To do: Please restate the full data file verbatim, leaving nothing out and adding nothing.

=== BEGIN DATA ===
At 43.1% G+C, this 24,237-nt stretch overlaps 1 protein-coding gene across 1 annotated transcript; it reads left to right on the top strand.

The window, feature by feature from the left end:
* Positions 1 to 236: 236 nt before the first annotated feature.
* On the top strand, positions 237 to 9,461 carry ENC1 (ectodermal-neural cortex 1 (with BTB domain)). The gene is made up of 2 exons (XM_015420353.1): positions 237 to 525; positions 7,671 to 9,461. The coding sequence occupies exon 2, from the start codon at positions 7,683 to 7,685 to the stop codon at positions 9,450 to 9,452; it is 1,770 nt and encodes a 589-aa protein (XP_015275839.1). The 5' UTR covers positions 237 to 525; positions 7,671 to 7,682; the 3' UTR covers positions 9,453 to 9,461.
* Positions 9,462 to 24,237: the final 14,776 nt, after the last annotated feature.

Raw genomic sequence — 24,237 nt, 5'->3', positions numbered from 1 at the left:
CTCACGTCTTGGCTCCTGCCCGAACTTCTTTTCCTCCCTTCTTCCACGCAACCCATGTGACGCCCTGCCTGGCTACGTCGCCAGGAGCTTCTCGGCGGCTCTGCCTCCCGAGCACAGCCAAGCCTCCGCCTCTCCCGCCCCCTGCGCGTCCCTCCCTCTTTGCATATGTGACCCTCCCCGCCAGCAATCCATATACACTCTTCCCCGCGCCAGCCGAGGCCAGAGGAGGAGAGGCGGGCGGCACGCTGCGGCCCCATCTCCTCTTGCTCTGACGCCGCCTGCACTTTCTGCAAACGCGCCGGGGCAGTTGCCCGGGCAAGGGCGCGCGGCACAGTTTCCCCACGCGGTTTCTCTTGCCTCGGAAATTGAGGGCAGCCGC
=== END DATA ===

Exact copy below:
At 43.1% G+C, this 24,237-nt stretch overlaps 1 protein-coding gene across 1 annotated transcript; it reads left to right on the top strand.

The window, feature by feature from the left end:
* Positions 1 to 236: 236 nt before the first annotated feature.
* On the top strand, positions 237 to 9,461 carry ENC1 (ectodermal-neural cortex 1 (with BTB domain)). The gene is made up of 2 exons (XM_015420353.1): positions 237 to 525; positions 7,671 to 9,461. The coding sequence occupies exon 2, from the start codon at positions 7,683 to 7,685 to the stop codon at positions 9,450 to 9,452; it is 1,770 nt and encodes a 589-aa protein (XP_015275839.1). The 5' UTR covers positions 237 to 525; positions 7,671 to 7,682; the 3' UTR covers positions 9,453 to 9,461.
* Positions 9,462 to 24,237: the final 14,776 nt, after the last annotated feature.

Raw genomic sequence — 24,237 nt, 5'->3', positions numbered from 1 at the left:
CTCACGTCTTGGCTCCTGCCCGAACTTCTTTTCCTCCCTTCTTCCACGCAACCCATGTGACGCCCTGCCTGGCTACGTCGCCAGGAGCTTCTCGGCGGCTCTGCCTCCCGAGCACAGCCAAGCCTCCGCCTCTCCCGCCCCCTGCGCGTCCCTCCCTCTTTGCATATGTGACCCTCCCCGCCAGCAATCCATATACACTCTTCCCCGCGCCAGCCGAGGCCAGAGGAGGAGAGGCGGGCGGCACGCTGCGGCCCCATCTCCTCTTGCTCTGACGCCGCCTGCACTTTCTGCAAACGCGCCGGGGCAGTTGCCCGGGCAAGGGCGCGCGGCACAGTTTCCCCACGCGGTTTCTCTTGCCTCGGAAATTGAGGGCAGCCGC